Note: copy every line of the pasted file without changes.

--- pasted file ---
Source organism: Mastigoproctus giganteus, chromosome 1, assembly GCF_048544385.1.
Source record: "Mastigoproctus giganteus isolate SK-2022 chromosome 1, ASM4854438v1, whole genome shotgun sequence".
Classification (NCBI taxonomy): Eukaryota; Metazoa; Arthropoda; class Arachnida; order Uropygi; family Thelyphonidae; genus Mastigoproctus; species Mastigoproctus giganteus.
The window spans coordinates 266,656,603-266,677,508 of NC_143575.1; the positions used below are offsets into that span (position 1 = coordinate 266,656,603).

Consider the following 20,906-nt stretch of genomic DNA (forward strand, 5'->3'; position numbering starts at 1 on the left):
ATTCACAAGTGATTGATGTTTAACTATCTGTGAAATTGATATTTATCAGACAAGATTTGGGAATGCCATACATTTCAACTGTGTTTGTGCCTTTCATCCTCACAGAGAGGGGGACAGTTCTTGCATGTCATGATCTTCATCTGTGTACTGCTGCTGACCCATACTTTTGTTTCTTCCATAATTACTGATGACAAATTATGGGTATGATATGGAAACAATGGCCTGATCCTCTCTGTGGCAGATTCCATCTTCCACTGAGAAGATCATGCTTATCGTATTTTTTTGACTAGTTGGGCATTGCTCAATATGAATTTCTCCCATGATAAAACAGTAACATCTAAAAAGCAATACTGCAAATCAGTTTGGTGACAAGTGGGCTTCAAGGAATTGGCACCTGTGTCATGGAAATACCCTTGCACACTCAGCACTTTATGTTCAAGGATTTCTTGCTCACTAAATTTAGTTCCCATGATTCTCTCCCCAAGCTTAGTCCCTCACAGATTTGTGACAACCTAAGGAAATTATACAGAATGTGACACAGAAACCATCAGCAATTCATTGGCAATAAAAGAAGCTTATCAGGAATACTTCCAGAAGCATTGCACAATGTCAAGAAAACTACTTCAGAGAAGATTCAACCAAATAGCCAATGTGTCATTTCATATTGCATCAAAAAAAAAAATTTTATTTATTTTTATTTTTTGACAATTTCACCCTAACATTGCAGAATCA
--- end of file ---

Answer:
Source organism: Mastigoproctus giganteus, chromosome 1, assembly GCF_048544385.1.
Source record: "Mastigoproctus giganteus isolate SK-2022 chromosome 1, ASM4854438v1, whole genome shotgun sequence".
Classification (NCBI taxonomy): Eukaryota; Metazoa; Arthropoda; class Arachnida; order Uropygi; family Thelyphonidae; genus Mastigoproctus; species Mastigoproctus giganteus.
The window spans coordinates 266,656,603-266,677,508 of NC_143575.1; the positions used below are offsets into that span (position 1 = coordinate 266,656,603).

Consider the following 20,906-nt stretch of genomic DNA (forward strand, 5'->3'; position numbering starts at 1 on the left):
ATTCACAAGTGATTGATGTTTAACTATCTGTGAAATTGATATTTATCAGACAAGATTTGGGAATGCCATACATTTCAACTGTGTTTGTGCCTTTCATCCTCACAGAGAGGGGGACAGTTCTTGCATGTCATGATCTTCATCTGTGTACTGCTGCTGACCCATACTTTTGTTTCTTCCATAATTACTGATGACAAATTATGGGTATGATATGGAAACAATGGCCTGATCCTCTCTGTGGCAGATTCCATCTTCCACTGAGAAGATCATGCTTATCGTATTTTTTTGACTAGTTGGGCATTGCTCAATATGAATTTCTCCCATGATAAAACAGTAACATCTAAAAAGCAATACTGCAAATCAGTTTGGTGACAAGTGGGCTTCAAGGAATTGGCACCTGTGTCATGGAAATACCCTTGCACACTCAGCACTTTATGTTCAAGGATTTCTTGCTCACTAAATTTAGTTCCCATGATTCTCTCCCCAAGCTTAGTCCCTCACAGATTTGTGACAACCTAAGGAAATTATACAGAATGTGACACAGAAACCATCAGCAATTCATTGGCAATAAAAGAAGCTTATCAGGAATACTTCCAGAAGCATTGCACAATGTCAAGAAAACTACTTCAGAGAAGATTCAACCAAATAGCCAATGTGTCATTTCATATTGCATCAAAAAAAAAAATTTTATTTATTTTTATTTTTTGACAATTTCACCCTAACATTGCAGAATCA